Advances in Spoken Discourse Analysis

Advances in Spoken Discourse Analysis

Advances in Spoken Discourse Analysis

Advances in Spoken Discourse Analysis

Synopsis

This collection reviews 20 years of research into Spoken Discourse by the Birmingham group, allowing, for the first time, a developmental perspective. It combines previously published but unavailable work with new research. Bringing together recent theories of discourse structure, with a new and detailed analytic framework, the book emphasises both historical context and new developments. The articles are comprehensive, ranging from the theoretical to the highly applied. Practical applications include language teaching, literary stylistics and forensic linguistics with examples taken from literature and language classrooms, telephone conversations, disputed witness statements and corpuses of spoken English.

Excerpt

The aim of this book is to present current Birmingham work in the analysis of Spoken Discourse. The first three ‘historical’ papers outline the foundation on which the other nine build: Chapter 1 is, with very minor alterations, the central chapter of Towards an Analysis of Discourse (Sinclair and Coulthard 1975); Chapter 2 introduces the Brazil description of intonation assumed in all the later chapters; Chapter 3 is a slightly modified version of sections 1 and 3 of Exchange Structure (Coulthard and Brazil 1979). In republishing these papers we resisted the very strong temptation to rewrite and update, feeling it was more useful to give readers access to these texts very much in their original form, warts and all, particularly as several of the later articles are developments of or reactions to them.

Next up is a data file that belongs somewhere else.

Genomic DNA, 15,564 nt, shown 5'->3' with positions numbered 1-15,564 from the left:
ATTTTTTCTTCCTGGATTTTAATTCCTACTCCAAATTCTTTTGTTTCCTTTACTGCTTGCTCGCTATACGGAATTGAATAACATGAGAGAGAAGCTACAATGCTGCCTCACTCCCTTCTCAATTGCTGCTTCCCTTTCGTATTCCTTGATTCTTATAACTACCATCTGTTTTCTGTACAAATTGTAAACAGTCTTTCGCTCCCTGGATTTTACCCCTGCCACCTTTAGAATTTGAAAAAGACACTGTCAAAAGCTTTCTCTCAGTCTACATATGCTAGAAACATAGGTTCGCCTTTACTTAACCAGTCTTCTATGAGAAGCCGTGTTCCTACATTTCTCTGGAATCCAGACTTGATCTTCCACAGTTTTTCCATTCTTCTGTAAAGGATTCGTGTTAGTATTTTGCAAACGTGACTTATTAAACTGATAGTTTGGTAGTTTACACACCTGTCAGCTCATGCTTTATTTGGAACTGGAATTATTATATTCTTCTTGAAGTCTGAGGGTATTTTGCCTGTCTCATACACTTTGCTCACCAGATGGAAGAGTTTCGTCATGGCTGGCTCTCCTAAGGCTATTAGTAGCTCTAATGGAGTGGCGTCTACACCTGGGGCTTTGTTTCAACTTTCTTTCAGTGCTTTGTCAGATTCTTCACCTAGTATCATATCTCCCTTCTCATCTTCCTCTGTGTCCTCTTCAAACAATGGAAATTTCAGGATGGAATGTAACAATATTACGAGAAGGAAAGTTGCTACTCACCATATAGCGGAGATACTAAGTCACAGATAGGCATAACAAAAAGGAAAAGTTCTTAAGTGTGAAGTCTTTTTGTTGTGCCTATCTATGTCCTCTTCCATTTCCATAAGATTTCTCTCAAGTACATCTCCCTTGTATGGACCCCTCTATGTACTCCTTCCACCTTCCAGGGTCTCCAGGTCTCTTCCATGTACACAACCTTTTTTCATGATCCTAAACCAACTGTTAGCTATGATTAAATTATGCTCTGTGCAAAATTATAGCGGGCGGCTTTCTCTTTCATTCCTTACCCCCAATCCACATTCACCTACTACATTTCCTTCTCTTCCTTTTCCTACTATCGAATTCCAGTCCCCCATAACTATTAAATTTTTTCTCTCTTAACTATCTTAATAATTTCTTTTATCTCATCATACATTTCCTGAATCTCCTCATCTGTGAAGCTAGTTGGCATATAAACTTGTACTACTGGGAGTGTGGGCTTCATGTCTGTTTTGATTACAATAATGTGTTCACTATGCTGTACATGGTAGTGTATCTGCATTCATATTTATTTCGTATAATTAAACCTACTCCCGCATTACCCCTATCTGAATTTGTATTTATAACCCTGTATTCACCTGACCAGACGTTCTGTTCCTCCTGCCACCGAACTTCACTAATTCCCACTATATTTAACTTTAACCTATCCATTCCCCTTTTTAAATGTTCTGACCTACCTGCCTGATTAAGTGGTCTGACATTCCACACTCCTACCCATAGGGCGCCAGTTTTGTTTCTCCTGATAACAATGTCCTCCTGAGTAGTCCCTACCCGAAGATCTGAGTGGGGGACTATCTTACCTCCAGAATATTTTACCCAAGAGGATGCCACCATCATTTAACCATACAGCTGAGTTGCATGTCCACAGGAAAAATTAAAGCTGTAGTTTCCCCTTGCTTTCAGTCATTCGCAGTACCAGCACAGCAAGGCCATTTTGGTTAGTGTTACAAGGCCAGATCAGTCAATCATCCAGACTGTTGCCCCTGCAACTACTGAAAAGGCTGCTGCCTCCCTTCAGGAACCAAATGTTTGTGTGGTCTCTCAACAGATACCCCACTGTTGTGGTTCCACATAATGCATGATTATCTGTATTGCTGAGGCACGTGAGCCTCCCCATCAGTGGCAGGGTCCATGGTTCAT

Many of the other papers are revised, sometimes substantially revised, versions of papers which first appeared in a restricted-circulation University of Birmingham publication, Discussing Discourse, Papers Presented to David Brazil on his Retirement. Three papers were specially written for this collection: John Sinclair’s ‘Priorities in discourse analysis’ (Chapter 4), David Brazil’s ‘Listening to people reading’ (Chapter 11), and my own ‘Forensic discourse analysis’ (Chapter 12).

In order to give the reader easier access to the work of the Birmingham school I have collected all references from the individual articles together at the end of the book and supplemented them with other relevant publications, in order to form a reference bibliography.

Malcolm Coulthard

Birmingham

July 1991 . . .

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